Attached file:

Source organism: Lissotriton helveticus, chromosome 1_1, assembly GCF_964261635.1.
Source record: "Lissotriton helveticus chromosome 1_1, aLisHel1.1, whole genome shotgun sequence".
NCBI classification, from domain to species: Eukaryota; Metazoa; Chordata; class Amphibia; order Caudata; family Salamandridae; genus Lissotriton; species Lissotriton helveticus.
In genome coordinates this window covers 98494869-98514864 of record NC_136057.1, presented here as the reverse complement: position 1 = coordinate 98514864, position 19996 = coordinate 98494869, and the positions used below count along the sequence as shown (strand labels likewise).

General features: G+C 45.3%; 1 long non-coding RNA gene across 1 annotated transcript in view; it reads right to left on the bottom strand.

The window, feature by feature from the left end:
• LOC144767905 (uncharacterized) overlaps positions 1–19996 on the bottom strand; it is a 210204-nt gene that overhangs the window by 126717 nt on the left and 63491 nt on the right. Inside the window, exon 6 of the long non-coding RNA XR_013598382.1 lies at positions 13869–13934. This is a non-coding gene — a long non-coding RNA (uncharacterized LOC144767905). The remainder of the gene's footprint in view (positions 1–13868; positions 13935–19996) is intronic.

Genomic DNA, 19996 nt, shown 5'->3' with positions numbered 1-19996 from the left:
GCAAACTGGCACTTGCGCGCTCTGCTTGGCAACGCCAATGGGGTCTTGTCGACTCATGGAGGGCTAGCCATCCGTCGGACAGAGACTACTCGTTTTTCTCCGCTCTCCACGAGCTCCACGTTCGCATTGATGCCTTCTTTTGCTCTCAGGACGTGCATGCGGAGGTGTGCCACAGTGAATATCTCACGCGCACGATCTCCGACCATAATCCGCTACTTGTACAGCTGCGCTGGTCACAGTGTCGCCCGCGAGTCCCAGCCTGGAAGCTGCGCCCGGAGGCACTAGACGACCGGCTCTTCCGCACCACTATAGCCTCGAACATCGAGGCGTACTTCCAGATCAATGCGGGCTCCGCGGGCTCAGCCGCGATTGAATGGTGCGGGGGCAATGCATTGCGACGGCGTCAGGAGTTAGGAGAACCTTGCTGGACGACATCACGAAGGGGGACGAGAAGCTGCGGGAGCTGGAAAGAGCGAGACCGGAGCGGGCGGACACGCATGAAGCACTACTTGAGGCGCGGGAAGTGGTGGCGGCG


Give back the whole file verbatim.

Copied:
Source organism: Lissotriton helveticus, chromosome 1_1, assembly GCF_964261635.1.
Source record: "Lissotriton helveticus chromosome 1_1, aLisHel1.1, whole genome shotgun sequence".
NCBI classification, from domain to species: Eukaryota; Metazoa; Chordata; class Amphibia; order Caudata; family Salamandridae; genus Lissotriton; species Lissotriton helveticus.
In genome coordinates this window covers 98494869-98514864 of record NC_136057.1, presented here as the reverse complement: position 1 = coordinate 98514864, position 19996 = coordinate 98494869, and the positions used below count along the sequence as shown (strand labels likewise).

General features: G+C 45.3%; 1 long non-coding RNA gene across 1 annotated transcript in view; it reads right to left on the bottom strand.

The window, feature by feature from the left end:
• LOC144767905 (uncharacterized) overlaps positions 1–19996 on the bottom strand; it is a 210204-nt gene that overhangs the window by 126717 nt on the left and 63491 nt on the right. Inside the window, exon 6 of the long non-coding RNA XR_013598382.1 lies at positions 13869–13934. This is a non-coding gene — a long non-coding RNA (uncharacterized LOC144767905). The remainder of the gene's footprint in view (positions 1–13868; positions 13935–19996) is intronic.

Genomic DNA, 19996 nt, shown 5'->3' with positions numbered 1-19996 from the left:
GCAAACTGGCACTTGCGCGCTCTGCTTGGCAACGCCAATGGGGTCTTGTCGACTCATGGAGGGCTAGCCATCCGTCGGACAGAGACTACTCGTTTTTCTCCGCTCTCCACGAGCTCCACGTTCGCATTGATGCCTTCTTTTGCTCTCAGGACGTGCATGCGGAGGTGTGCCACAGTGAATATCTCACGCGCACGATCTCCGACCATAATCCGCTACTTGTACAGCTGCGCTGGTCACAGTGTCGCCCGCGAGTCCCAGCCTGGAAGCTGCGCCCGGAGGCACTAGACGACCGGCTCTTCCGCACCACTATAGCCTCGAACATCGAGGCGTACTTCCAGATCAATGCGGGCTCCGCGGGCTCAGCCGCGATTGAATGGTGCGGGGGCAATGCATTGCGACGGCGTCAGGAGTTAGGAGAACCTTGCTGGACGACATCACGAAGGGGGACGAGAAGCTGCGGGAGCTGGAAAGAGCGAGACCGGAGCGGGCGGACACGCATGAAGCACTACTTGAGGCGCGGGAAGTGGTGGCGGCG